This is one of the simple Universal panels with only a temp gauge and ammeter. They also make them with a tach, oil pressure, water temp & volt gauge. This one has been re-terminated and has been upgraded to a new temp gauge, Teleflex Amega Series, and volt gauge which replaced the ammeter. I installed a Teleflex Amega Series gauge for the volts as well.
As you can see the key switch energizes the glow plug button first. There is then a "series jumper" that ensures the glow plug button is pressed in order to energize the start button. Personally I usually leave this series jumper in place as I have found owners will usually try to bypass the glow and not do it if they think they can get away with it. If you don't use glow, and the motor does not start, you are that much closer to filling your cylinders with water if the seacock was open.
If you feel brave and want to make the start button independent of the glow button simply move the jumper to the incoming side of the glow button, far right side, or jump to the outlet/on side of the key switch, far left. I don't advise this and do not even do this on my own vessel as I know I will try and take a short cut some day and it may cost me.
The yellow wire with red trace is the starter solenoid wire that energizes the starter. It is a tad undersized from the factory so with any resistance in the circuit, from trailer connectors or the in-line fuse holder, this can cause solenoid engagement issues. Once the trailer connectors have been removed, the wire re-terminated and new fuse holder inserted these problems often vanish even with the yellow/red wire.
As I mentioned there is an in-line fuse in the yellow/red wire close to the solenoid. This fuse holder is famous for disintegrating and ideally should be replaced when you do this upgrade. If you want to, feel free to run a new wire from the start button to the solenoid, 12GA is sufficient, and add a new in-line fuse holder.
It should be mentioned that the starter solenoid circuit is a low amp circuit. At max they pull about 2.3A +/- as measured on the "in-rush" or "peak current draw" for the circuit when hitting the starter button and capturing the in-rush with a Fluke DC clamp on DVM.. While the yellow wire can certainly handle the amp load for the circuit it is often the fuse holder or terminations that create enough resistance to cause even a low amp circuit like this some issues.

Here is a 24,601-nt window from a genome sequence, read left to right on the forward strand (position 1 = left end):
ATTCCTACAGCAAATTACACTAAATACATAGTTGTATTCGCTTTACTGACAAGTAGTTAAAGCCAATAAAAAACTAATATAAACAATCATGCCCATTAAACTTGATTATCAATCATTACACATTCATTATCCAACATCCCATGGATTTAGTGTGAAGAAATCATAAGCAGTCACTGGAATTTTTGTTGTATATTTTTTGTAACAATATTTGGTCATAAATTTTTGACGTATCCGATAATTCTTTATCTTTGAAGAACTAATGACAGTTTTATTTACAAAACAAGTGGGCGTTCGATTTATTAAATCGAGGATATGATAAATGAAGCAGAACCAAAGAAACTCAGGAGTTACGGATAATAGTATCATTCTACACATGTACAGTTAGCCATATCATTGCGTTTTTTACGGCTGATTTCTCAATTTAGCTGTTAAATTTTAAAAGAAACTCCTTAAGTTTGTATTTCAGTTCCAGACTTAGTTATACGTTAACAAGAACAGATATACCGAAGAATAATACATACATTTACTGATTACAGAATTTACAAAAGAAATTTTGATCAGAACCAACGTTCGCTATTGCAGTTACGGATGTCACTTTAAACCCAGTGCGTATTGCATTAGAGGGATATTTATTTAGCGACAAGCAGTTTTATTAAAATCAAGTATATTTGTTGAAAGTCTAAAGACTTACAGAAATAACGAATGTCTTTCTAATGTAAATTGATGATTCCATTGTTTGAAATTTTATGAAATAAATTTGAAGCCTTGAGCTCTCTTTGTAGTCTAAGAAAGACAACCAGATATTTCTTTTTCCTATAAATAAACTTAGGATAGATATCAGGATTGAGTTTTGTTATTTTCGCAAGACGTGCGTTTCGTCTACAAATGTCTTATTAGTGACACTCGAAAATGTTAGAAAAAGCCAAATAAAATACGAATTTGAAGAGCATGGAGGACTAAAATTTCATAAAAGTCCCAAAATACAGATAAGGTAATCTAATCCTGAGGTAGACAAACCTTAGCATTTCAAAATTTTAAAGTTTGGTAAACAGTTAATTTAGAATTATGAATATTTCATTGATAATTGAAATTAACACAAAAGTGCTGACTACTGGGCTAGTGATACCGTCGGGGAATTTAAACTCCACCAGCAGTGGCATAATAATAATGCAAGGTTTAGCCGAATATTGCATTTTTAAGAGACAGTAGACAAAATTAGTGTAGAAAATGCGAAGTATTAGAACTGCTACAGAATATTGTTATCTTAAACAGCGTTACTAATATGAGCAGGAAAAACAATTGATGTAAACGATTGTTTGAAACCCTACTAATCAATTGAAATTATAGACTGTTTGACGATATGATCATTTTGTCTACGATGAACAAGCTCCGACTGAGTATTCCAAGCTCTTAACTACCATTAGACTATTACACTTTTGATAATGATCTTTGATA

With some Universal engines I have seen the solenoid circuit wired with 14GA wire and some early ones with 16GA wire. The 16GA wire over a 20' round trip circuit, 10 feet one way, has about 1.6% voltage drop and the 14GA wire is about 1% voltage drop. If we extend the circuit to 20 feet one way, or 40' round trip we are at 3.2% voltage drop on 16GA wire and 2% voltage drop on 14GA wire. These are not bad voltage drop numbers but it you have the ability to re-use one of the other larger wires for this circuit, or run a new one, it will make your solenoid voltage drops even less.
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Teleflex Amega Gauges
These are the new Teleflex Amega gauges installed. This panel only had ammeter and temperature. It now has volts and temperature. Teleflex temp, oil & volt gauges will work with the senders on all Universal & Westerbeke engines. Of course voltage is not specific to any boat so that will always work but the oil & temp gauges do work well and these gauges are far less money than buying them direct from Westerbeke/Universal. Any of the Faria gauges will work too.
Please don't ask what that key and hunk of steel in the middle is. Someone added it to this particular boat somewhere along the way. It is not factory and it was long ago disconnected. It does however keep the holes in the panel sealed so I left it.
There are lots of gauge manufacturers out there including Faria, VDO, VeeThree, Teleflex, Stewart Warner, Sierra, SeaStar and more. Don't be fooled into thinking you need to pay 3-4X the price to buy a gauge through Universal/Westerbeke. If you want to match the Universal/Westerbeke gauges, let me know I can get a very good discount on the OEM brand gauge..